Gwamnas give face to immigration issue
With all the flap nowadays about immigration and the American Dream becoming a myth, I’d like to introduce you to Bitrus and Olabisi (Bisi) Gwamna, of Mt. Pleasant.
They are from Nigeria, and both have PhD’s. Bitrus is a professor of communications at Iowa Wesleyan College in Mt. Pleasant, and his wife, Bisi, is an adjunct professor of English at Southeastern Community College in Burlington, and an online instructor with Keiser University in Florida.
They have four boys, all born in the United States. Bitrus has been blind since birth. In 2011 he underwent a kidney transplant after five months of dialysis. On May 24th of this year, after residing in the U.S. for 27 years, Bitrus and Bisi Gwamna finally became US Citizens.
The path to citizenship has obviously not been easy. Both Bitrus and Bisi had college degrees when they came to the United States on student visas. Once they completed their PhD’s at Ohio University in Athens, they were given one year to find employment, whereby their student visas would turn to work visas, or the Green Card.
They were not able to find work in that amount of time and faced possible deportation, which would have been tragic, since all four of their boys had been born in the United States. Trips to the immigration office to plead for an extension often proved fruitless and very frustrating. Many times the immigration officials would deny their appeal without even looking at their file.
Bitrus and Bisi can understand why many immigrants choose the illegal route, since the legal path can be so difficult and expensive (citizenship cost the Gwamna’s $1,400). They compared it to driving on the interstate highway system. If you miss your turnoff, you have to go miles out of your way to get back on course. That’s why you sometimes see drivers making illegal U-turns.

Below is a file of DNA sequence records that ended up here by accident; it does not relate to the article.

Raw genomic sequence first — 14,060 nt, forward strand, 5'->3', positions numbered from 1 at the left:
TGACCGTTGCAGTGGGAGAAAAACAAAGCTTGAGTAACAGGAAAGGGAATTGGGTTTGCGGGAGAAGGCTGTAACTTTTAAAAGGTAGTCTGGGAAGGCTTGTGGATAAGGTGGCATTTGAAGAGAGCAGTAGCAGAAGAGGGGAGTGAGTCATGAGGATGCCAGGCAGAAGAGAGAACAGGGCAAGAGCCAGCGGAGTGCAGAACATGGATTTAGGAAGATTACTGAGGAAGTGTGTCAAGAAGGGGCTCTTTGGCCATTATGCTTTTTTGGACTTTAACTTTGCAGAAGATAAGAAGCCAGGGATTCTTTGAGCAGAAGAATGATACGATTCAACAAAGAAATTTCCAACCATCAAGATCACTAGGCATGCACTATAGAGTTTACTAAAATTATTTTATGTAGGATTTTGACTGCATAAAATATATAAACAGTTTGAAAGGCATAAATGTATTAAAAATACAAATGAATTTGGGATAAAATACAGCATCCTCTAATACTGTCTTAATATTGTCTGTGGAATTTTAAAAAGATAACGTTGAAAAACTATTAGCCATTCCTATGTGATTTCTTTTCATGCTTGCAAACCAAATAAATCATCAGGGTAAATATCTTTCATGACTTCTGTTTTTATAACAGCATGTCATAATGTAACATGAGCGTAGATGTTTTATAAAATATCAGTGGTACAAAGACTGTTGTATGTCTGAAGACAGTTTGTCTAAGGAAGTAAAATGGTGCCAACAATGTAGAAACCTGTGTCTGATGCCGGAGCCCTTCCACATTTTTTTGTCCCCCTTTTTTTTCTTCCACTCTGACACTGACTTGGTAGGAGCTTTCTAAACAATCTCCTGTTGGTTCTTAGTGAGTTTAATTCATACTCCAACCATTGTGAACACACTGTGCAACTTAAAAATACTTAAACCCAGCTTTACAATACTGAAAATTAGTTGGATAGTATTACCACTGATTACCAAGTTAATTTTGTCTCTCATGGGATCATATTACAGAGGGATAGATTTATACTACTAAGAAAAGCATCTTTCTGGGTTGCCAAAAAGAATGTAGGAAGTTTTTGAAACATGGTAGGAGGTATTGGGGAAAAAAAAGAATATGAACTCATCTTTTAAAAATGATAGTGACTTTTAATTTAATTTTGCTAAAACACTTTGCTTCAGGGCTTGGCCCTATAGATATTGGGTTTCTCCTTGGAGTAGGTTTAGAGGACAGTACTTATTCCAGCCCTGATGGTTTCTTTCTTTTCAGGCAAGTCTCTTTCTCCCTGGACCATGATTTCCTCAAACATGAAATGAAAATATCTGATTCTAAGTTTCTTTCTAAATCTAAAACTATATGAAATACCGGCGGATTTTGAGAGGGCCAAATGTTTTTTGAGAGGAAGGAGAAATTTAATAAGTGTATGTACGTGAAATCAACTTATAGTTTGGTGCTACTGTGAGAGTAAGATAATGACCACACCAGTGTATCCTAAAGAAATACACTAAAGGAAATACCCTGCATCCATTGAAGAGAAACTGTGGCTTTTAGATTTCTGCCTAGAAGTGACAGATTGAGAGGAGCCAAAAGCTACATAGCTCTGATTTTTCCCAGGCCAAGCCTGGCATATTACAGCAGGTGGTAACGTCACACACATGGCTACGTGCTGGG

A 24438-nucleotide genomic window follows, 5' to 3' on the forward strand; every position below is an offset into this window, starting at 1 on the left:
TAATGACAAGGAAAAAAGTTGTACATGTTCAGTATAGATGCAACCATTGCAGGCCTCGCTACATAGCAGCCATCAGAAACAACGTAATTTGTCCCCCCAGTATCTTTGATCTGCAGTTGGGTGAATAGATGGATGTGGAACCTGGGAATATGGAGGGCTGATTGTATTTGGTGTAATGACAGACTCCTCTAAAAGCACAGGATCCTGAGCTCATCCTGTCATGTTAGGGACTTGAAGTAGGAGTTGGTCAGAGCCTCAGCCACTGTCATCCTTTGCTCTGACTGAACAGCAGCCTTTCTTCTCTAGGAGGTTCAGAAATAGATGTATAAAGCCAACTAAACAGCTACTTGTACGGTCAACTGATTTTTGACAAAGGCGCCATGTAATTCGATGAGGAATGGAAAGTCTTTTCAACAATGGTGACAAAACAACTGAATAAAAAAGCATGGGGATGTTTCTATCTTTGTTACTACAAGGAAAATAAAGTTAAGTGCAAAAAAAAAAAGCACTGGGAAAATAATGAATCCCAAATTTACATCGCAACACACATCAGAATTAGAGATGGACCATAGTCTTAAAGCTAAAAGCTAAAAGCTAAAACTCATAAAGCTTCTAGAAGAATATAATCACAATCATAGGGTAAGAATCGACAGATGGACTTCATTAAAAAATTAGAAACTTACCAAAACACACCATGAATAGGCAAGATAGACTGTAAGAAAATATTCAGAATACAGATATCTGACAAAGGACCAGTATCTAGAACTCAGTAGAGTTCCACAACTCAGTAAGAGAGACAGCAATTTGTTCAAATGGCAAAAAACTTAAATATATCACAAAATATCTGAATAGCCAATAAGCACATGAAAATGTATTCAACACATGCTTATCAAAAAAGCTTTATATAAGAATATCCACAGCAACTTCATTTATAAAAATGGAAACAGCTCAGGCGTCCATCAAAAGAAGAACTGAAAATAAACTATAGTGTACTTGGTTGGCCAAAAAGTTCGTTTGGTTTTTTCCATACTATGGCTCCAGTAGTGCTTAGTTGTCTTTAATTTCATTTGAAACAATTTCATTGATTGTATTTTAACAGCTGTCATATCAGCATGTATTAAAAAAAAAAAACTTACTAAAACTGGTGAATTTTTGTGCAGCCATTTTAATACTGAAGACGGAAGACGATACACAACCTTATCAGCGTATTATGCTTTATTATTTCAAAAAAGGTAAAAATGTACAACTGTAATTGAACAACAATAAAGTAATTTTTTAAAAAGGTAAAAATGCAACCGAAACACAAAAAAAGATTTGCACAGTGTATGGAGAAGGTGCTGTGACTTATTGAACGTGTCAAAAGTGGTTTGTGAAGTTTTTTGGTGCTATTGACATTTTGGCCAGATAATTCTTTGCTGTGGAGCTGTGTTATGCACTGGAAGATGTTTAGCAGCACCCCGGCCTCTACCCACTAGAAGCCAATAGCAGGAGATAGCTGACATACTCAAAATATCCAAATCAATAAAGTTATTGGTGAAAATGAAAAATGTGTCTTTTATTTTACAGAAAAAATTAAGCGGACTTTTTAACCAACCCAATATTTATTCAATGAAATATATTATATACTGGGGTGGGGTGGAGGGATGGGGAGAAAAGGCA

Fortunately, in 2001, Bitrus began teaching part time at Iowa Wesleyan College and was awarded the coveted Green Card (it’s not green, by the way). Then, in 2005, they became permanent residents.
Citizenship came this year. They can now vote in an election! They don’t have to carry their passports! They can even pledge allegiance at Rotary Club meetings (Bitrus is a past president of the Rotary Club in Mt. Pleasant, as well as a member of the Knights of Columbus). In short, citizenship has made them feel complete.
According to Bitrus and Bisi Gwamna, one thing that makes the United States great, is that there is hope. Hope for a better life, hope for improving one’s self, hope for a better world.
“You only get out of life, what you put into it. It is through people that you see God. We need to be appreciative of our opportunities. It was because of an anonymous donor that we were able to get our PhD’s. To show our appreciation, we are ready to fully serve in any social-political capacity. If the United States ever goes belly up, the rest of the world has no chance of success.”
The Gwamnas would rather see the United States use it’s “soft power,” in helping the world, rather than it’s military might. They also wish that American politics wasn’t so polarizing.
Olabisi Gwamna has a collection of short stories, “Dancing With Shadows” that is available at Amazon.com. Issues regarding women, especially how they are depicted in literature, is one of her main topics.
Another of her books, “My House is on Top of My Roof,” is a must read for expectant mothers. She has also co-written a play, and is working on a novel.